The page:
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Holly McPhee's debut album reveals the Catlins-raised singer has an ear for the past, yet she also has an eye on the future, writes Shane Gilchrist.
Holly McPhee is relaxing in a room upstairs at Governor's Cafe, just a block up the road from a small bar, Mou Very, where she and fellow musical troubadour Aliina Vegar performed the previous night.
Calling themselves Tumbleweed, the "youth guests'' at the recent Whare Flat Folk Festival perform originals as well as a range of indie and folk covers.
Yet Tumbleweed is not the subject of this conversation.
Instead the focus is on McPhee's debut album, Let No Man Steal Your Thyme, a 16-song independent release that showcases not only her singing prowess but, equally significantly, reveals this 21-year-old has an ear for the past.
With the exception of a jazzy closing trilogy, Let No Man Steal Your Thyme is rooted firmly in traditional British folk music.
And there's nary an accompanying instrument in earshot, McPhee preferring a cappella arrangements occasionally augmented by harmonies provided by herself and Dunedin folk singer Imogen Coxhead.
In the final year of a bachelor of music degree at Otago University, McPhee grew up near Owaka, South Otago, where her parents' eclectic record collection exposed her to 1960s-70s folk revival bands such as Steeleye Span, Fairport Convention and Planxty, as well as jazz and blues artists.
Having started singing in a local community music group as well as school choirs and kapa haka, she joined the New Edinburgh Folk Club in 2013 and performed at the Bards, Ballads and Bulldust festival in the Maniototo that year.
That led to invitations to sing at various folk festivals around the country, as well as a regular lunchtime spot at Dunedin venue Manny's.
Self-funded (her parents helped pay for the album) Let No Man Steal Your Thyme was recorded by engineer, producer and mastering expert Paul Sammes in his ArtHouseMedia studio in Belleknowes.
Prompted by requests from family and friends, the album is intended as something of a calling card, a record of musical roads travelled as well as - in regards the closing three jazz songs, Something Cool, All Of Me and Who Knows Where the Time Goes - proof McPhee is able to roam other genres.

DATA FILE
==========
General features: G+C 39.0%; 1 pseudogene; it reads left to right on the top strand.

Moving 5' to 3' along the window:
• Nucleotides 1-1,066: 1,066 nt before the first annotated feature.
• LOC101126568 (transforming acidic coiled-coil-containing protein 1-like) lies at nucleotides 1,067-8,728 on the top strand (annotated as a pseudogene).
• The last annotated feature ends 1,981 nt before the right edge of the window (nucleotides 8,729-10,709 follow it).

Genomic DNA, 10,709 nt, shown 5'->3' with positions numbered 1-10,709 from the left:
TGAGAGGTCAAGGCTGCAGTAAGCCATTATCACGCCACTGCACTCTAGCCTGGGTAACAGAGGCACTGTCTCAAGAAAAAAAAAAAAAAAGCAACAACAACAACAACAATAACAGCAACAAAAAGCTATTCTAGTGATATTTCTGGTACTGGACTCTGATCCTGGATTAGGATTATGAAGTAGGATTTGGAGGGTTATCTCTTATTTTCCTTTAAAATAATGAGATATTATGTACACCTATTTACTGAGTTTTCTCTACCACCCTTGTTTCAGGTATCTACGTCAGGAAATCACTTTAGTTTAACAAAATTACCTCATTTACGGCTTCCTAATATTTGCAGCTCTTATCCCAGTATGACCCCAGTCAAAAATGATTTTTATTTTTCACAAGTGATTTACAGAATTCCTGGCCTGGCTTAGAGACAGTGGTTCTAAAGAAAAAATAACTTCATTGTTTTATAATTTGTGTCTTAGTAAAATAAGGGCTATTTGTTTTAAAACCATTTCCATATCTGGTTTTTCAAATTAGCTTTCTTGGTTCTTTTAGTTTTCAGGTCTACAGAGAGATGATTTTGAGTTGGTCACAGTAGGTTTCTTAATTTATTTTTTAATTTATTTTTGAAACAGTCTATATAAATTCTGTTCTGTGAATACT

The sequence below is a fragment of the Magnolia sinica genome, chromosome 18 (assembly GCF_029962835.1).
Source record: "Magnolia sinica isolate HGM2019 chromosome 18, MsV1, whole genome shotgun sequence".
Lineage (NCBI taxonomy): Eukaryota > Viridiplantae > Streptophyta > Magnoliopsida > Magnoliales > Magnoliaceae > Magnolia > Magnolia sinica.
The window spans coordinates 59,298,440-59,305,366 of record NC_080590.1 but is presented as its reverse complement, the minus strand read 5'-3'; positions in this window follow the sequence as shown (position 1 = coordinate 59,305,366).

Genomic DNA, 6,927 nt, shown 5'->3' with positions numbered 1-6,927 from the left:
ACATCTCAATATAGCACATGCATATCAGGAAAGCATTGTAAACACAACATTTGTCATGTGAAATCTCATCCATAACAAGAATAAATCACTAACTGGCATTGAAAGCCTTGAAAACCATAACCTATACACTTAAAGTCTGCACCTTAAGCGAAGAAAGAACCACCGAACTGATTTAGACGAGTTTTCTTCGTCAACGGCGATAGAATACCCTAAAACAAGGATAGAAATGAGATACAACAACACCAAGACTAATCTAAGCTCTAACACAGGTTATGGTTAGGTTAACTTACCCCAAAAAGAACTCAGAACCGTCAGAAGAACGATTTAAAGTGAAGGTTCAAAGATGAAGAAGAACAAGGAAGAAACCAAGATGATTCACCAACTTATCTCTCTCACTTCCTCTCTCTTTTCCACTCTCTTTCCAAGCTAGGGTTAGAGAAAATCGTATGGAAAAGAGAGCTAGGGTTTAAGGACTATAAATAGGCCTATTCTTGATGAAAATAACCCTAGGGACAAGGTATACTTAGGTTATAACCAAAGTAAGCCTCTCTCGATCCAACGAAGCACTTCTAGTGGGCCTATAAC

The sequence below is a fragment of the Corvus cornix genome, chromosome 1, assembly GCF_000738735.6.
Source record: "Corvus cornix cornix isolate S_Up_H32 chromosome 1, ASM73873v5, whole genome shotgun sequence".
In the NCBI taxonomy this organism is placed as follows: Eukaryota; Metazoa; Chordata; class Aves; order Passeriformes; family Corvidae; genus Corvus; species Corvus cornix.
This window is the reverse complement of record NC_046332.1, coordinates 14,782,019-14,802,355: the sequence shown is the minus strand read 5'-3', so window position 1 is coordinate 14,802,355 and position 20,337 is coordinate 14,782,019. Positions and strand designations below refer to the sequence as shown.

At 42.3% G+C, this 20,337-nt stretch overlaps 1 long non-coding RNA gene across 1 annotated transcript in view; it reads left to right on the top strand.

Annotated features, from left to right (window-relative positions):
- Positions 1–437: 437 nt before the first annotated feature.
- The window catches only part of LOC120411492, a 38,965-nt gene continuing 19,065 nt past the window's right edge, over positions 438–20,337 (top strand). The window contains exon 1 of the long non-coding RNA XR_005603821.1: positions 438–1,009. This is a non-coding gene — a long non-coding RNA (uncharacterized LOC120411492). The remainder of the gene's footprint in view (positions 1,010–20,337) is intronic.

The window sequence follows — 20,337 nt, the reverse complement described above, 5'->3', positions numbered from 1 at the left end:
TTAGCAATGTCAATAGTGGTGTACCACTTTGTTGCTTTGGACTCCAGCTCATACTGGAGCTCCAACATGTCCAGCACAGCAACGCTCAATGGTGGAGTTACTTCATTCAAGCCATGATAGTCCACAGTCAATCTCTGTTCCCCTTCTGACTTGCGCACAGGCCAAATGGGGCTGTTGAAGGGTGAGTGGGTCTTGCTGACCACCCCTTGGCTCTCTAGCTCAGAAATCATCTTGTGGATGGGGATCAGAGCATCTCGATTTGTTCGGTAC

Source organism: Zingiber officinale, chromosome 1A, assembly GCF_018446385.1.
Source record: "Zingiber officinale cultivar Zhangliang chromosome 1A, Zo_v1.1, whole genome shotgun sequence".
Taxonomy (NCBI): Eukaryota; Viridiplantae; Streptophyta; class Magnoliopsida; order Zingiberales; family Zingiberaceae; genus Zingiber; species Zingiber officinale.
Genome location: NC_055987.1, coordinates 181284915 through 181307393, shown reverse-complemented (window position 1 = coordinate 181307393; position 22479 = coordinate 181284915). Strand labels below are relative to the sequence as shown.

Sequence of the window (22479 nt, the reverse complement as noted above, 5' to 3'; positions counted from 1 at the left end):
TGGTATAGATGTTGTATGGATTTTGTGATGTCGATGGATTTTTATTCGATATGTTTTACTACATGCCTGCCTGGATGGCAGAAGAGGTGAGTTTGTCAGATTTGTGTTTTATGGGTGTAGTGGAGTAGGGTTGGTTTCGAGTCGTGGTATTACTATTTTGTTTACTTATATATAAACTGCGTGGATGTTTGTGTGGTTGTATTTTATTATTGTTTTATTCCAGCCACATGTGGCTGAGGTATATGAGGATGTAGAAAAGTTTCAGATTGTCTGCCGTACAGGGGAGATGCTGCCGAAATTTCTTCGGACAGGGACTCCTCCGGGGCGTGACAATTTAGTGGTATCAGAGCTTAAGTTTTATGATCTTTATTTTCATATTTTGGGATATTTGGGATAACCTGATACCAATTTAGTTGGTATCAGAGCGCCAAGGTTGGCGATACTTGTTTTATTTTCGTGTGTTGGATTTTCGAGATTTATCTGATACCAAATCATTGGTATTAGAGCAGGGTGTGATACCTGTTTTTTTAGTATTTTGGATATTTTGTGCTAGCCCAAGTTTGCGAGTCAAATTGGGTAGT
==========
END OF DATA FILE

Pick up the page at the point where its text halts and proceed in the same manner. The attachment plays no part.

"I've been doing this for so long that I thought I needed something to show for it. It was my first experience of professional recording, so I was a bit like a deer in the headlights, but Paul sat me down and went through his processes and explained things. It was a great learning experience.''
The fact McPhee has chosen to go it alone on a collection of her favourite (largely traditional) folk songs (including Let No Man Steal Your Thyme, Wayfaring Stranger, Banks of the Moy and As I Roved Out) suggests she is confident in her vocal abilities, even if mention of this almost has her blushing.
"I'm quietly confident I can stay in tune. Part of the reason why I sing a cappella is I'm a little bit lazy and don't know any other instruments. When I was younger, it was just easier to sing folk music or jazz by myself.
"I also think I'm attracted to a cappella singing because I can learn from it. When there is nothing else around, I can focus on the vocal ornamentation and absorb it, or try to.''
McPhee admits her fondness for folk music occasionally attracted quizzical looks from her teenaged peers.
"I remember taking a Planxty album to an after-school art class and making everyone listen to it. But I suppose as a teenager you either go completely against your parents' tastes or you embrace them. I went with it. Actually, I probably took it a bit further.''
That said, McPhee is keen to continue her exploration of various other forms of music.
Which is where Tumbleweed rolls back into the picture: "Since I finished recording the album, I've done quite a few gigs with Aliina, delving into more popular stuff. I've left traditional music behind for the past couple of months, but it will be good to get back into it. It's good to have a lot of variety.
"My goal for 2016 is to perform more around the South Island as well as continuing to sing at festivals, while finishing my degree. After my studies I want to travel around Britain. I think I'll do the typical OE thing and bludge off Mum's Welsh relatives.
"I also want to perform over there. It's all about building experience. I'm still fairly new to all this. I still get nervous.
"I just want to keep evolving and see where music takes me.''
• Holly McPhee's Let No Man Steal Your Thyme is out now. She will celebrate the release of the album on Friday, February 19, at the Owaka Museum, supported by the duo Max and Lara (Max Olsen, of Papatowai, and Lara Robertson, of Dunedin).